Good afternoon everyone and thank you for the invitation.
There’s been a lot of talk today, a lot of discussion,
about the need for co-operation and collaboration
between environment and health.
I have been asked to speak about one practical way
in which this can happen, and that’s for the health sector
to become better engaged in national environmental regulation
processes such as EIA and SEA.
I’m going to start by presenting some Irish and international research
on the evidence on how well health is currently considered in these processes,
and then I’m going to present some suggestions on how health can be better integrated.
I will start with SEA.
This was a review conducted for the WHO back in 2010,
and it looked at how well health was being considered
in SEAs conducted across EU member states.
There were eight SEAs reviewed in total from six member states.
Five of the eight came from spatial planning, 1 each from transport, waste and economic development
Five of them came from the local level
and one each from county, regional and national levels.
And the main findings are there on the slide.
And you can see that they centred around three main issues.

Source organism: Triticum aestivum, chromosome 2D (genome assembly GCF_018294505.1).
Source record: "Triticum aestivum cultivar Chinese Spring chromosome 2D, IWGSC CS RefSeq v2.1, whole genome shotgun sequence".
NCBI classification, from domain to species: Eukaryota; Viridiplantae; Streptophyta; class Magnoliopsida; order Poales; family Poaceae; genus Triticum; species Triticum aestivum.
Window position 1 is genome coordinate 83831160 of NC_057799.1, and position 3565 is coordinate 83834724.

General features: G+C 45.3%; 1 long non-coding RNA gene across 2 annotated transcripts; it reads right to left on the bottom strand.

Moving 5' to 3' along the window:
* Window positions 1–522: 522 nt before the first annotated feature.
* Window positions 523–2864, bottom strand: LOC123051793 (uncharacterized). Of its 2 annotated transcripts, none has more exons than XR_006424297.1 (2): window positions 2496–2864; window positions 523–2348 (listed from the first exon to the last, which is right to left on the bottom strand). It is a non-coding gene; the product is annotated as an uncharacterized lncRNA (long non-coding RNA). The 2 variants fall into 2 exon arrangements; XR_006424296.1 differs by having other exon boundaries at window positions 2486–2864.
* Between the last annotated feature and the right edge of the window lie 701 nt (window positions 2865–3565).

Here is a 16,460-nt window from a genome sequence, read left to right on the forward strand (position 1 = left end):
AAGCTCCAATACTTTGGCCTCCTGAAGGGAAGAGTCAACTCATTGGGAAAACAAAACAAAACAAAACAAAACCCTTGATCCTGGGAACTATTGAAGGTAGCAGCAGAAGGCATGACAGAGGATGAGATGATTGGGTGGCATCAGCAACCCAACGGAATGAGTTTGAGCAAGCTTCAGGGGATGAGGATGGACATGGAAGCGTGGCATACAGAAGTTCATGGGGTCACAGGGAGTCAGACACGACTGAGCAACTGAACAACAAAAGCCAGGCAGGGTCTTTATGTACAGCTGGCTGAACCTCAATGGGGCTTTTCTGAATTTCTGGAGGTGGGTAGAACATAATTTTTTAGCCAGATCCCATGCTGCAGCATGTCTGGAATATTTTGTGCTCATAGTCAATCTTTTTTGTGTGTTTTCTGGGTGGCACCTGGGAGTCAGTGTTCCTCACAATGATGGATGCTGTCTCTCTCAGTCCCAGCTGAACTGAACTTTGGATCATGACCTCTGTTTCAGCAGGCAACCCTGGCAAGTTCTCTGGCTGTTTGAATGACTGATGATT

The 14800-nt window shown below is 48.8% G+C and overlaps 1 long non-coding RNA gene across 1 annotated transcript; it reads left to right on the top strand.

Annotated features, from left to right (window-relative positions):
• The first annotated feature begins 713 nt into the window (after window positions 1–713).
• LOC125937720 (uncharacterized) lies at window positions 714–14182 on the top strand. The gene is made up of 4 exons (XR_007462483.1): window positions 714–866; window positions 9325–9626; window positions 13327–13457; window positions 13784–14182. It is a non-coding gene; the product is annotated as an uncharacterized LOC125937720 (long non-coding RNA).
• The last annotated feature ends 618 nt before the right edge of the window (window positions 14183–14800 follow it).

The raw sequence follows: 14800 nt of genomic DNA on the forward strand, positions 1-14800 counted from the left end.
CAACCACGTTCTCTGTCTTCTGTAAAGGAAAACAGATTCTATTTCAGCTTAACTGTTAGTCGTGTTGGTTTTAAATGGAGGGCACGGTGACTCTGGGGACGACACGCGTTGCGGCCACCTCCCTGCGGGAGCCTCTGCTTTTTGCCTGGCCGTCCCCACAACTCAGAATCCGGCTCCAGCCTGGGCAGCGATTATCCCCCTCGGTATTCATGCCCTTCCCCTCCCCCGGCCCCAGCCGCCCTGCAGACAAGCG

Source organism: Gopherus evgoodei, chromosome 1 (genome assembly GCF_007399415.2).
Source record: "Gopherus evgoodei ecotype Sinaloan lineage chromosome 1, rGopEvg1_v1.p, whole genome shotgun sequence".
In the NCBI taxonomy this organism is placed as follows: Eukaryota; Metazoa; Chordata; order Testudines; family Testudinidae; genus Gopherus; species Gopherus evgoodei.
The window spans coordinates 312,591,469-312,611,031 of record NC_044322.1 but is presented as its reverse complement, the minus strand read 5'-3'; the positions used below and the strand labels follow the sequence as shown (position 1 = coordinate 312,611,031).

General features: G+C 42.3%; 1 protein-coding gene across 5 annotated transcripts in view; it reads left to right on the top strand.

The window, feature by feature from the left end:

Firstly, only half of them really considered
social and behavioural issues in any meaningful way.
Although all of them did look at physical and natural aspects related to health.
And this was reflected then in the use of baseline data.
So those SEAs that understood health in quite a narrow way
used a more limited range of data.
And overall throughout all the SEAs
there was quite limited consideration of the data.
So it didn’t really follow through into considering options and different impacts.
And then the authors went on to look at what the barriers might be.
And they put these into three different areas.
The first one was around institutional factors.
These included things like institutional links with health authorities,
having a dedicated body or commission
and whether health professionals were involved or engaged
in the assessment process at all.
Then methodological factors included things like,
having that broader understanding of health among the assessors,
and really clearly identifying the issues in the plan
that were significant for health and broader determinants of health.
And then procedural factors were concerned with whether
SEA was used as an instrument for integration,
if there was co-ordination with other assessment tools,
and if there was specific guidance available on how to consider health in SEA.
Staying with SEA,
this is a review that we conducted in IPH about five years ago.
And we looked at 10 case studies from
across both Northern Ireland and the Republic of Ireland.
And again four came from spatial planning
and two each from water, energy and waste.
Two were at the national level,
six at the regional level and two at the local level.
And overall our findings reflected those of the WHO study.